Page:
It's always a tough thing to read and critique something written by a friend, or, at the very least, someone you know and like. I try to be as honest as possible while also bearing in mind the fact that the author might feel stung by any seemingly 'negative' comments. I'd temper this by saying that if the feedback is genuinely meant, the 'negative' comments should serve to highlight possible areas for improvement and in effect, make the author a 'better writer' (bearing in mind the subjective nature of much of this).
Those of you of a certain age will remember an era without widespread internet, hell some of you will remember an era where there was no internet. In those dark days we had to rely on things like zines to get our fix of horror news, reviews and fiction. Hand crafted magazines that conceived out of love and born out of a photocopiers. It's an era that has sadly all but gone, luckily for us though there are still folk like Jack Bantry and his rather special Splatterpunk to keep the flag flying.
When I was a young lad growing up in the 1980s (mid to late, specifically), it was a heady time. It seemed as though everyone was into all the same stuff, especially where films were concerned and we generally cared not a jot about genre labels (maybe they didn't exist back then...). Comedy, action, horror, drama, sci-fi, fantasy, cartoons, live-action and so on - all had equal footing in our minds (perhaps this was unique to growing up in the south of Ireland, I don't know). But I can't help feeling that I was affected most by a certain type of film - namely that which used analogue synthesizer music as its score. For some reason, films like this loom large in the landscape of my imagination - The Terminator, Blade Runner, Tron, Demons (yes, I got to see this as a pre-teen...), Firestarter, Near Dark, Dawn... and Day of The Dead - many, many films I love, with soundtracks by Vangelis, Tangerine Dream, Goblin, Brad Fiedel and so on. But most prolific of all were the scores by one John Carpenter, composed for his own films. Films like Halloween, The Fog, Escape From New York, Big Trouble In Little China, Christine, Dark Star... (I appreciate most of you will know exactly who JC is, but on the odd chance that one or two don't...).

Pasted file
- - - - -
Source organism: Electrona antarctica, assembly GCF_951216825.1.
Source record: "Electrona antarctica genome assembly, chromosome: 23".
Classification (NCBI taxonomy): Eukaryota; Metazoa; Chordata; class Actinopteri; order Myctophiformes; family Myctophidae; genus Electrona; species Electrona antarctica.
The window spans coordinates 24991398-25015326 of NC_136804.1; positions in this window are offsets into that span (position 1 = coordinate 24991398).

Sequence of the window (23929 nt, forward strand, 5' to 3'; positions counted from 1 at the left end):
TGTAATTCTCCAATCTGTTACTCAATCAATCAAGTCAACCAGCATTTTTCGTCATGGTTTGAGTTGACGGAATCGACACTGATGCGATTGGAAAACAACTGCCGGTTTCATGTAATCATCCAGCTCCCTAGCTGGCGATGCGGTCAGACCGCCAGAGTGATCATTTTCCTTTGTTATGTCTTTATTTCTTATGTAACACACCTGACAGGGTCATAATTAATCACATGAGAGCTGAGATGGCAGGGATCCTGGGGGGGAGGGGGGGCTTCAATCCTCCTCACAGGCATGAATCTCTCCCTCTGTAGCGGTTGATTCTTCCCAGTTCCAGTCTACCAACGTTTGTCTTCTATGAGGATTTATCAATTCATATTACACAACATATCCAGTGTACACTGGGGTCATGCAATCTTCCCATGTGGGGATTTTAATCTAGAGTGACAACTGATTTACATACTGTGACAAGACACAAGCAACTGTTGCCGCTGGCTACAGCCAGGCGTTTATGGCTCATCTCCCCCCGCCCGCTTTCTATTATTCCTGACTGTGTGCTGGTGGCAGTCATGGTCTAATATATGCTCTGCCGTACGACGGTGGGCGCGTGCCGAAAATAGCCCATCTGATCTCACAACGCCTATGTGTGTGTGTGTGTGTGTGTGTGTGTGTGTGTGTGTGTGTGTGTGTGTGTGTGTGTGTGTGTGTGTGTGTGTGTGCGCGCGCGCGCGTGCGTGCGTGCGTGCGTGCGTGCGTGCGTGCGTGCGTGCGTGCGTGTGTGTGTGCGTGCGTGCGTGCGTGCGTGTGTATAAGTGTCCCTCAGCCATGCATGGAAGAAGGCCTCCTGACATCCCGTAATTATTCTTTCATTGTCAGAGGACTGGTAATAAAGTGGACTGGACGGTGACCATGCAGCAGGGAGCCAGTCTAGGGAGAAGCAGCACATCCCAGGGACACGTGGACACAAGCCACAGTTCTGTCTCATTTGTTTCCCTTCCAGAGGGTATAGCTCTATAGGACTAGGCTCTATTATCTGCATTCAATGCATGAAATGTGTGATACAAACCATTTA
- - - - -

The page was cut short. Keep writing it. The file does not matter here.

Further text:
Short story collections are excellent mediums for a writer to demonstrate their capabilities; most of us cut our teeth on the format, experimenting with more focused and concise forms before expanding into more concerted and expansive works. There are various tricks and techniques one can use to lend such collections degrees of coherence; consistent themes or images; running threads or characters that turn up in each tale. Others take a more “scatter-shot” approach, shifting subject, tone and style from story to story; a means of demonstrating breadth as well as technical capacity.
Who doesn’t appreciate euthanasia with a side of vomit?
First and foremost, author Stephen Kozeniewski can write and write well. Readers who appreciate tightly crafted syntax embedded with carefully plotted literary devices (e.g. theme, symbolism, satire, etc.) really need to grab one of his stories.
I am constantly on the hunt for a truly terrifying ghost story and while I have come across some creepy stories, none has ever really terrified me. When I read the description for Wretched Walls, I thought that maybe, just maybe, this was the one.
Sick B*stards is the story of Father, Mother, Brother and Sister, a family who are seemingly the last survivors of a nuclear war. The family wakes up after the blast with no memory of each other or the situation leading up to their survival struggles. They don’t even remember their own names.
But all is not as it seems...
I always suffer from a slight panic attack in the preceding moments before opening the latest work from one of my favourite authors. Scared that the author has lost his writing talent, it is a very scary time, especially when the author in question has such a high standing. Nathan Ballingrud is one of the most exciting names to come into the horror in recent years his collection North American Lake Monsters stood head and shoulders above any other collection that I read last year. Could he keep this up for the latest release from This is Horror?